*As Cameron asks Jonathan to account for N15.7trn oil revenue in 2012
BY EMMA UJAH UDUMA KALU, AGENCY REPORT
ABUJA— Former Minister of Education, Dr. Obiageli Ezekwesili, said Monday, that she was resolute in her demand for a full disclosure of oil revenues earned under the administration of Dr. Goodluck Jonathan even as British Prime Minister, David Cameron asked President Goodluck Jonathan to account for $100 billion (N15.7 trillion) oil revenue which accrued to Nigeria last year.
Ezekwesili who was a cabinet member of former President Olusegun Obasanjo’s government challenged the current administration to account for accruals into the Excess Crude Oil Account and the Foreign Reserve Account.
In a statement in Abuja, she repeated her earlier allegations that the $67 billion which the Obasanjo government left in the Foreign Reserve and the Excess Crude account was brazenly misappropriated by those who succeeded him.
Ezekwesili, also a former Vice President of the World Bank urged the Federal Government to accept her challenge to a public debate, as according to her, it would demonstrate a healthy democratic culture of responding to citizens.
Describing allegations of misappropriations against her by the Minister of Information, Mr. Labaran Maku, on Sunday, as “careless” the ex-minister said the N458.1 billion in reference was the entire budget of the education sector, including statutory bodies which funds sitting ministers had no access.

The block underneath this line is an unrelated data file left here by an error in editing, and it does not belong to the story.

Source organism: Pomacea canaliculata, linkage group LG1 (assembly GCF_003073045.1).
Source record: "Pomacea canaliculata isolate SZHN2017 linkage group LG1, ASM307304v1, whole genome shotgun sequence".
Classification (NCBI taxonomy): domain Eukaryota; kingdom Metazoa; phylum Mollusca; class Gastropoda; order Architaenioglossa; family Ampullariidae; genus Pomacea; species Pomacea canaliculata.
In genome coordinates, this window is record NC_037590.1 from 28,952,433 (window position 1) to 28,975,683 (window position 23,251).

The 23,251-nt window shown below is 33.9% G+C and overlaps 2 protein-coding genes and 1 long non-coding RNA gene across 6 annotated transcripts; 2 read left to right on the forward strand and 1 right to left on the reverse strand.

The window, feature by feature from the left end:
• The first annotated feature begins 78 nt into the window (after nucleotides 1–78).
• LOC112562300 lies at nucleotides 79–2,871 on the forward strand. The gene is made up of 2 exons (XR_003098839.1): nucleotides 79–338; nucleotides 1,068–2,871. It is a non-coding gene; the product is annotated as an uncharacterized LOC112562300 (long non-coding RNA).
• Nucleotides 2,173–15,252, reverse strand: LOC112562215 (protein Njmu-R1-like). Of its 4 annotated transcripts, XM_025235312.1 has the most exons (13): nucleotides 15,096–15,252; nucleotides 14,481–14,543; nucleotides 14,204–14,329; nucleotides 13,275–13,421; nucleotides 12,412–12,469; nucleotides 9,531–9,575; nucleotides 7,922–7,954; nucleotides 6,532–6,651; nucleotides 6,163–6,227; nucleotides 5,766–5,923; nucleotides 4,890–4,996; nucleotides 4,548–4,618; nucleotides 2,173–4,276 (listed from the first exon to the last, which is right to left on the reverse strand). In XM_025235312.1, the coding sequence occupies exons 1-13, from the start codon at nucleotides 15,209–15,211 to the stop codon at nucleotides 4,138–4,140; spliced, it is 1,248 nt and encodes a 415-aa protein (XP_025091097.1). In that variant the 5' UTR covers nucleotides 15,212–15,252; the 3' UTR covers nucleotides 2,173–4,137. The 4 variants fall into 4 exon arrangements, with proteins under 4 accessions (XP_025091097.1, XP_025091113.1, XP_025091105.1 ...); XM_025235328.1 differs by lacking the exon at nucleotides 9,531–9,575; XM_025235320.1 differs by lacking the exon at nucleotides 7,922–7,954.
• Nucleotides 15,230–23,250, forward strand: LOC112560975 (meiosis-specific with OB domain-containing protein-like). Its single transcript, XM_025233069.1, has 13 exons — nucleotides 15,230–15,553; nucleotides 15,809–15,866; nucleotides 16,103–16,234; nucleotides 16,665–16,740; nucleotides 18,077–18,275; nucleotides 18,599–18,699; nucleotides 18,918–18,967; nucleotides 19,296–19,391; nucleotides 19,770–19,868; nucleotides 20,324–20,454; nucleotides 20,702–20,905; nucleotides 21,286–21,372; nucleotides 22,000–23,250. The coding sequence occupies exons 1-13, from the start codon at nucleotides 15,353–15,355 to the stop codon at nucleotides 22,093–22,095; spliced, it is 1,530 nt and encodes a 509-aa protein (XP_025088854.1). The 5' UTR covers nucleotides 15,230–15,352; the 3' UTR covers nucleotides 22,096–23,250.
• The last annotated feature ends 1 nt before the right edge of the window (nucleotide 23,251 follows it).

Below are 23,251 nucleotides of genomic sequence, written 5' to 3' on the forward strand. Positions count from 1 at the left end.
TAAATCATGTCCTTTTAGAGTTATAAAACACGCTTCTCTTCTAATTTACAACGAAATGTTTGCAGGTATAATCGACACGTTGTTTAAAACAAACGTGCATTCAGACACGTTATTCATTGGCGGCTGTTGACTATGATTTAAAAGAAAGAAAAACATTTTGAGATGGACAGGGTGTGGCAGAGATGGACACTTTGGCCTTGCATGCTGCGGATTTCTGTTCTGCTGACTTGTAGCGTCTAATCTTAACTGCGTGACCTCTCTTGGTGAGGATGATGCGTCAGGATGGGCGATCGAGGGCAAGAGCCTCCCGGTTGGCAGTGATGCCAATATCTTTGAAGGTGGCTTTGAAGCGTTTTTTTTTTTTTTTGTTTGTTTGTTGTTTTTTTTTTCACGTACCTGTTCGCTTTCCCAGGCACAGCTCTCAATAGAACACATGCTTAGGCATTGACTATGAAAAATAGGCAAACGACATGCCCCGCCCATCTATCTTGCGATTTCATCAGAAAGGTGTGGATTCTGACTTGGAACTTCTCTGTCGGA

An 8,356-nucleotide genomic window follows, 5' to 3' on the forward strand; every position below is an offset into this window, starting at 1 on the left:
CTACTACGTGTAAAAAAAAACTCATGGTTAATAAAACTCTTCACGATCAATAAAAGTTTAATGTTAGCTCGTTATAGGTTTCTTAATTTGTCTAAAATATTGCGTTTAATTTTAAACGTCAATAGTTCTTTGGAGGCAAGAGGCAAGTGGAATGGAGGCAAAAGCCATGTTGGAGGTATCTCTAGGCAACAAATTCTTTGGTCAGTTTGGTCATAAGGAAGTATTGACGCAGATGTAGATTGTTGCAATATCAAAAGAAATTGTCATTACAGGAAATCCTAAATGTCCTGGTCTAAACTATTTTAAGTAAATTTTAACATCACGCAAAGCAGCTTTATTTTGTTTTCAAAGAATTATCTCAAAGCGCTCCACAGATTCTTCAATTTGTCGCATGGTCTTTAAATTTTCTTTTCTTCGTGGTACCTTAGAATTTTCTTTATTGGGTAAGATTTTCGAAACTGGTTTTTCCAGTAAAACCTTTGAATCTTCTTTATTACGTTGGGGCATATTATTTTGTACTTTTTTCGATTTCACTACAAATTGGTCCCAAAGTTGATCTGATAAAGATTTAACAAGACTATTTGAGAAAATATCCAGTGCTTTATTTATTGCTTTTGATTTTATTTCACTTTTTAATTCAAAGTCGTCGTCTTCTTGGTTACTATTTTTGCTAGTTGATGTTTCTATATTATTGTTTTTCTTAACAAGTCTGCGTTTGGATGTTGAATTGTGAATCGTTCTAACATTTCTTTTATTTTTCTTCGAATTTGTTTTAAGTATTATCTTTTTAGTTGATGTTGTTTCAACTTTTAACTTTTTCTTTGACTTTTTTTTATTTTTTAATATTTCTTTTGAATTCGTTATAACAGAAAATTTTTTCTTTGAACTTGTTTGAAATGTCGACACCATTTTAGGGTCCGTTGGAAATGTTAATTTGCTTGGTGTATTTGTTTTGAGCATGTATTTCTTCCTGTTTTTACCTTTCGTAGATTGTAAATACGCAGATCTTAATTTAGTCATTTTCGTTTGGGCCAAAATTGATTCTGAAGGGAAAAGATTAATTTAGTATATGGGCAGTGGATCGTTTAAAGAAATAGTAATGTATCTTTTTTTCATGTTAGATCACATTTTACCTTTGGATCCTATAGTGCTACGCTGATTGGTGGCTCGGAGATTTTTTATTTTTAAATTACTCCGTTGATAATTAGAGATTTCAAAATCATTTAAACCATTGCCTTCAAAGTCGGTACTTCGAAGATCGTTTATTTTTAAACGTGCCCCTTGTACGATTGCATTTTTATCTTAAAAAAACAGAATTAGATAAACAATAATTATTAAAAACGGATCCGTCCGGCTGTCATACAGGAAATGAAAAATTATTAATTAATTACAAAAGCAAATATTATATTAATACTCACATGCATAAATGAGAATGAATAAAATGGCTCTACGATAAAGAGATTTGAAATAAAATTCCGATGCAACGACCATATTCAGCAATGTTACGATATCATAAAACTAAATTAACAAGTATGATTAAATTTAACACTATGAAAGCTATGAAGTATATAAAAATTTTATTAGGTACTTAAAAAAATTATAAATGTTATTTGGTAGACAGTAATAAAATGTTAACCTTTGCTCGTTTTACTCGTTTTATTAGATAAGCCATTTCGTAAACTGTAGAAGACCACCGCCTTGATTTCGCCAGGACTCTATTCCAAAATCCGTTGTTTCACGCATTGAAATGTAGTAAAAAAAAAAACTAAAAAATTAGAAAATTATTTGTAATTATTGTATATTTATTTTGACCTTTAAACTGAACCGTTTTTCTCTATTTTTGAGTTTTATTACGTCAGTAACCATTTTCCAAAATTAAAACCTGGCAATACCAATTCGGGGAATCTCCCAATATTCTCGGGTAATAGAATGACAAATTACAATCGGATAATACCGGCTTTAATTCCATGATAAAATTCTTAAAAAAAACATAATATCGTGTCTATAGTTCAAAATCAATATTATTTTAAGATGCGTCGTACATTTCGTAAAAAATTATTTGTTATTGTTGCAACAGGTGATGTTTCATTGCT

The statement reads in full: “I remain resolute in demanding full disclosure and accountability by the Federal Government on the poor management of oil revenues, especially the Excess Crude Account and the Foreign Reserve Account. The recent reaction by the spokesperson of the administration failed to respond responsibly to my demand for accountability.
In my convocation lecture at the University of Nigeria, I had stated concerning the poor management of oil revenues as follows : “While these countries moved up the manufacturing and economic development ladder in my 50 years of existence all I can say for Nigeria is that during the same period I have known at least five cycles of commodity booms that offered us rare opportunities to use revenues generated from oil to transform our economy. Sadly, each cycle ended up sliding us farther down the productivity ladder.
The present cycle of boom of the 2010s is however much more vexing than the other four that happened in the 70s, 80s, 90s and 2000s. This is because we are still caught up in it even as I speak today and it is more egregious than the other periods in revealing that we learned absolutely nothing from the previous massive failures.
Furthermore, it is happening back-to-back with the squandering of a significant sum of $45 billion in foreign reserve account and another $22billion in the Excess Crude Account being direct savings from increased earnings from oil that the Obasanjo administration handed over to the successor government in 2007.
Six years after the administration I served handed over such humongous national wealth to another one; most Nigerians but especially the poor continue to suffer the effects of failing public health and education systems as well as decrepit infrastructure and battered institutions.
Where did all that money go?